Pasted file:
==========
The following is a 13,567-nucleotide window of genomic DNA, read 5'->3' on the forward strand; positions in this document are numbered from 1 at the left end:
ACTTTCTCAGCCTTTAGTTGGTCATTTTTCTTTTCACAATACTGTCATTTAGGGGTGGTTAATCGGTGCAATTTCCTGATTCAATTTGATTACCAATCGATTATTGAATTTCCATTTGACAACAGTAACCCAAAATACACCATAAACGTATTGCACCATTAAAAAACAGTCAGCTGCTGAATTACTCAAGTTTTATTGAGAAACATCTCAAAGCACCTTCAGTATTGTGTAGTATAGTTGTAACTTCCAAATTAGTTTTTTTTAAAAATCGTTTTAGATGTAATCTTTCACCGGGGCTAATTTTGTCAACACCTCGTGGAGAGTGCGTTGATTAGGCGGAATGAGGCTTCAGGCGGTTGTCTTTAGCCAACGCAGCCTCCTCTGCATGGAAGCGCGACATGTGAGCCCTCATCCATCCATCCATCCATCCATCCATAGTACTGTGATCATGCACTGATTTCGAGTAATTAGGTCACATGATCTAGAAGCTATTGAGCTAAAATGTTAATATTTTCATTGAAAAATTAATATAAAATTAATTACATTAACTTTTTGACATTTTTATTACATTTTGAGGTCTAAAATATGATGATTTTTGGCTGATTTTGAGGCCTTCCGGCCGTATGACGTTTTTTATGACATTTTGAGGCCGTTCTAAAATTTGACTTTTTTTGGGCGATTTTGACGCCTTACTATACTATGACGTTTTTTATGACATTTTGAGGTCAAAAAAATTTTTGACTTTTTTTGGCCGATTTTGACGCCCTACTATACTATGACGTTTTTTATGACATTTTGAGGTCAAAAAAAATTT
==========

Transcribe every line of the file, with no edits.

The following is a 13,567-nucleotide window of genomic DNA, read 5'->3' on the forward strand; positions in this document are numbered from 1 at the left end:
ACTTTCTCAGCCTTTAGTTGGTCATTTTTCTTTTCACAATACTGTCATTTAGGGGTGGTTAATCGGTGCAATTTCCTGATTCAATTTGATTACCAATCGATTATTGAATTTCCATTTGACAACAGTAACCCAAAATACACCATAAACGTATTGCACCATTAAAAAACAGTCAGCTGCTGAATTACTCAAGTTTTATTGAGAAACATCTCAAAGCACCTTCAGTATTGTGTAGTATAGTTGTAACTTCCAAATTAGTTTTTTTTAAAAATCGTTTTAGATGTAATCTTTCACCGGGGCTAATTTTGTCAACACCTCGTGGAGAGTGCGTTGATTAGGCGGAATGAGGCTTCAGGCGGTTGTCTTTAGCCAACGCAGCCTCCTCTGCATGGAAGCGCGACATGTGAGCCCTCATCCATCCATCCATCCATCCATCCATAGTACTGTGATCATGCACTGATTTCGAGTAATTAGGTCACATGATCTAGAAGCTATTGAGCTAAAATGTTAATATTTTCATTGAAAAATTAATATAAAATTAATTACATTAACTTTTTGACATTTTTATTACATTTTGAGGTCTAAAATATGATGATTTTTGGCTGATTTTGAGGCCTTCCGGCCGTATGACGTTTTTTATGACATTTTGAGGCCGTTCTAAAATTTGACTTTTTTTGGGCGATTTTGACGCCTTACTATACTATGACGTTTTTTATGACATTTTGAGGTCAAAAAAATTTTTGACTTTTTTTGGCCGATTTTGACGCCCTACTATACTATGACGTTTTTTATGACATTTTGAGGTCAAAAAAAATTT